\ ˈsau̇(-ə)r How to pronounce sour (audio) \

Definition of sour

 (Entry 1 of 3)

1 : being, inducing, or marked by the one of the five basic taste sensations that is produced chiefly by acids and is characteristic of lemon juice sour pickles — compare bitter entry 1 sense 1a, salty entry 1 sense 1b, sweet entry 1 sense 1, umami entry 2
2a(1) : having the acid taste or smell of or as if of fermentation : turned sour milk
(2) : of or relating to fermentation
b : smelling or tasting of decay : rancid, rotten sour breath
c(1) : bad, wrong a project gone sour
(2) : hostile, disenchanted went sour on Marxism
c : not up to the usual, expected, or standard quality or pitch
4 : acid in reaction used especially of soil
5 : containing malodorous sulfur compounds used especially of petroleum products

sour

noun

Definition of sour (Entry 2 of 3)

1a : something sour … they assimilated many Anglo-American sweet pickles and began adding more sugar to their sours.— William Woys Weaver
b : the taste sensation produced chiefly by acids — compare bitter entry 2 sense 1b, salty entry 2, sweet entry 3 sense 2, umami entry 1
2 : a cocktail consisting of a liquor (such as whiskey), lemon or lime juice, sugar, and sometimes ice

sour

verb
soured; souring; sours

Definition of sour (Entry 3 of 3)

intransitive verb

: to become sour

transitive verb

: to make sour

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Other Words from sour

Adjective

sourish \ ˈsau̇(-​ə)r-​ish How to pronounce sourish (audio) \ adjective
sourly adverb
sourness noun

Synonyms & Antonyms for sour

Synonyms: Adjective

Synonyms: Verb

Antonyms: Verb

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Examples of sour in a Sentence

Adjective The milk had turned sour. He made a sour face. Verb Her disposition has soured in recent years. Jealousy has soured their relationship. His experiences have soured him. The team's victory was soured by an injury to one of their best players.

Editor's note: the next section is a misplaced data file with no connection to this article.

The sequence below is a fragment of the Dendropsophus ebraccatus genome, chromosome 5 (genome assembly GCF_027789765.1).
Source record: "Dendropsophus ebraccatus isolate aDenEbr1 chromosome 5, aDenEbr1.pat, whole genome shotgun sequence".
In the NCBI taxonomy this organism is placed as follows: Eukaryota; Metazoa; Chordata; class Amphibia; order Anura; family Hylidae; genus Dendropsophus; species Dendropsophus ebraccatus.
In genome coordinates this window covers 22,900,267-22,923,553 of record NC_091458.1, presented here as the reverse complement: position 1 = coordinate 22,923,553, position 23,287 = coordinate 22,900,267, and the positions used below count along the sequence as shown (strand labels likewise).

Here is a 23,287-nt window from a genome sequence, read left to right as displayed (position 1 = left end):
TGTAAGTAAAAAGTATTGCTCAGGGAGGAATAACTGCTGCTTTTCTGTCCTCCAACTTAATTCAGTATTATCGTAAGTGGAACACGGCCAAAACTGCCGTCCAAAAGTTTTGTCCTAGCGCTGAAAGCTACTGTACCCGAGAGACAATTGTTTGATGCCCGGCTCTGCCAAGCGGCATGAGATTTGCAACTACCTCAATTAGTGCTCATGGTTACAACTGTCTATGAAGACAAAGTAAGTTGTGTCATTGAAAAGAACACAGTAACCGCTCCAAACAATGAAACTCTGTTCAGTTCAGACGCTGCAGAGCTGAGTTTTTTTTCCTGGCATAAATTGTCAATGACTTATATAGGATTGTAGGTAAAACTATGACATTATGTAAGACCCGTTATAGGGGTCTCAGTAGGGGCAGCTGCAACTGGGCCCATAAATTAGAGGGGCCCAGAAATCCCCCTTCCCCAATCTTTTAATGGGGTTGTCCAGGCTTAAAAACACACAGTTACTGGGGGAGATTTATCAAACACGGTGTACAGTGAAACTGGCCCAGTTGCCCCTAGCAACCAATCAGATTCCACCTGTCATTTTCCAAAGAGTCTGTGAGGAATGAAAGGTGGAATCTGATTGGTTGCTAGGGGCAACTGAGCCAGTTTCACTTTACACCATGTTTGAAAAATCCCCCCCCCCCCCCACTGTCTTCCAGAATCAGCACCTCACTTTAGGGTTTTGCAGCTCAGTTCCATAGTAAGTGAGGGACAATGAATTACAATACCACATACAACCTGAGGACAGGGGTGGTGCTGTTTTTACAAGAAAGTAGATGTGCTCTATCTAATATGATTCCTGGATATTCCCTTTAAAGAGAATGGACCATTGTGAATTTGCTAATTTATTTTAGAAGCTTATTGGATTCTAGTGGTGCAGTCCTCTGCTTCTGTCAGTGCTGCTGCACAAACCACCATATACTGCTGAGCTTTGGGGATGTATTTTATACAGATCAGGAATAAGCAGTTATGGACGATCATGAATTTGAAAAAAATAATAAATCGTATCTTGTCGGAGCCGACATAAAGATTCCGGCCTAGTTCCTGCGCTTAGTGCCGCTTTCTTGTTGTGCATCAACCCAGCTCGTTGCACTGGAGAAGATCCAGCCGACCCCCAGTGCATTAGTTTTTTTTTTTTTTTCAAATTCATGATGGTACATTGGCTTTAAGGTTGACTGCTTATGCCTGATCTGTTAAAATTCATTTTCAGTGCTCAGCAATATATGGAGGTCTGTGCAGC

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Recent Examples on the Web: Adjective On Sunday, Herbert and the new ’do would seem to have an excellent shot at changing his team’s recent sour luck. Jeff Miller, Los Angeles Times, "Chargers’ Justin Herbert hopes he is a cut above against the Jets," 18 Nov. 2020 Soups, stews, and braises are great for using up leftover kimchi that’s been sitting in the fridge for a month or two—that extra sour punch is welcome. Amber Lee, Bon Appétit, "My Fridge Isn’t Complete Without a Massive Jar of Kimchi," 13 Nov. 2020 Like many unemployed residents of Connecticut, Romero is struggling to make ends meet amid a once-booming economy turned sour due to COVID-19. Eliza Fawcett, courant.com, "For these Connecticut workers laid off due to COVID-19, anger and despair fuel a desire for political change," 1 Nov. 2020 This would prove a symbol of how a once-strong relationship nurtured during their karting days turned very sour. Jerome Pugmire, orlandosentinel.com, "Lewis Lewis Hamilton makes F1 history with 92nd victory," 25 Oct. 2020 But his sweet dream has turned awfully sour — thanks to a San Francisco city government that’s wrapped in red tape and often makes even the simplest idea for a small business shockingly complicated. Heather Knight, SFChronicle.com, "Bid to open S.F. ice cream shop turns into a bitter saga because of byzantine small business rules," 2 Oct. 2020 Grant Colfax coming out and saying, ‘This could go really sour, folks. Erin Allday, SFChronicle.com, "San Francisco has handled the coronavirus pandemic well: But at what cost?," 10 Nov. 2020 The Arizona Cardinals' disappointing 34-31 loss to the Miami Dolphins has most fans of the NFL franchise in a sour mood. Jeremy Cluff, The Arizona Republic, "NFL power rankings: Arizona Cardinals have hope after tough loss to Miami Dolphins," 9 Nov. 2020 But sweet, sometimes bitter, sometimes sour oranges can add so much to a cooked dish. Washington Post, "Harness the bright sweetness of oranges in these 7 recipes," 9 Nov. 2020 Recent Examples on the Web: Noun If the weather turns and conditions at the pad (or down-range off the Atlantic coast) sour, NASA and SpaceX are targeting Wednesday, November 18, as a backup date. Jennifer Leman, Popular Mechanics, "LIVE: Watch NASA and SpaceX Launch Four Astronauts Into Space," 15 Nov. 2020 The chain has the Sparkling Pink Warrior cocktail for October made with Three Olives Raspberry Vodka, lemon sour, strawberries, and a lemon wedge, shaken with ice and topped with La Marca Prosecco. Kelly Tyko, USA TODAY, "National Taco Day 2020: Get free tacos, food deals Sunday at Taco Bell, Del Taco, Moe's and more," 2 Oct. 2020 Walsh recommends the sweet-and-sour, cayenne pepper Tiger Sauce as a classic complement to both grilled shrimp and Asian chicken wings. Emmy Favilla, CNN Underscored, "The best hot sauces you can buy online," 14 Sep. 2020 Eastern island cuisine is much spicier and more chile-based, whereas the western island’s food is more sweet-and-sour. Xavier Cousens, WSJ, "Readers’ Favorite Summer Recipes," 4 Sep. 2020 For fans, the allure of a sour comes in its uniquely tangy aroma and taste. Ryan Prior, CNN, "Sour beer: The chemistry behind this wondrously complex craft brew," 18 Aug. 2020 This mellow sour has restrained fruit and a bit of dryness. Marc Bona, cleveland, "13 beers to try in July (photos)," 5 July 2020 Tourist investors are known to be flightier than others when venture capital sours. Lucinda Shen, Fortune, "Is this the flight of the tourist investor?," 14 Apr. 2020 For dessert, sticky toffee pudding with passionfruit caramel sauce, paired with Frog Weiss, a fruited sour. Carol Deptolla, Milwaukee Journal Sentinel, "Third Space and Shully's are having a virtual beer dinner on May 2," 29 Apr. 2020 Recent Examples on the Web: Verb Fast-food work is stressful: chronic understaffing, hot grease, time clocks monitoring your breaks, enough unkind customers to sour a whole night. Richard Renaldi, The New Yorker, "Faces of a Fast-Food Nation," 23 Nov. 2020 The relationship between rap and Trump began to sour after Trump launched his political career by using the racist birther conspiracy to attack President Barack Obama, a man who by then had surpassed Trump as a hip-hop icon. Washington Post, "Some famous rappers backed Trump’s campaign. Did it matter?," 20 Nov. 2020 The Trump team's mood continued to sour as late counting gave Biden wins in Wisconsin and Michigan. David Jackson, USA TODAY, "Donald Trump's aides are increasingly gloomy – and mad at other GOP officials," 6 Nov. 2020 The trickiest part of U.S. antitrust law is predicting at what point something good for consumers could sour, legal experts said. Dallas News, "The government kept to the sidelines as Google got big. Will it be able to rein it back in?," 15 Oct. 2020 One big fear is that consumers’ credit quality could begin to sour if Congress doesn’t reach a deal on additional aid for the unemployed. Annamaria Andriotis, WSJ, "Coronavirus Tanked the Economy. Then Credit Scores Went Up.," 18 Oct. 2020 Such an outcome could also sour relations between the EU and its closest ally in foreign and security policy and have knock-on effects in areas ranging from aviation to finance and scientific research. Tim Ross, Bloomberg.com, "Johnson Tells Merkel That Gaps Remain With EU as Time Runs Short," 11 Oct. 2020 The leaders of many local companies are starting to sour on remote work, said Angela Farley, chief operating officer of the Dallas Regional Chamber. Dallas News, "The pandemic disrupted work in North Texas for good, and not always for the better," 11 Oct. 2020 But Trump had begun to sour on him earlier this year as Parscale attracted a wave of media attention that included focus on his seemingly glitzy lifestyle on the Florida coast that kept him far from campaign headquarters in Virginia. Jonathan Lemire, Anchorage Daily News, "Former Trump campaign boss hospitalized in Florida after threatening to harm self," 28 Sep. 2020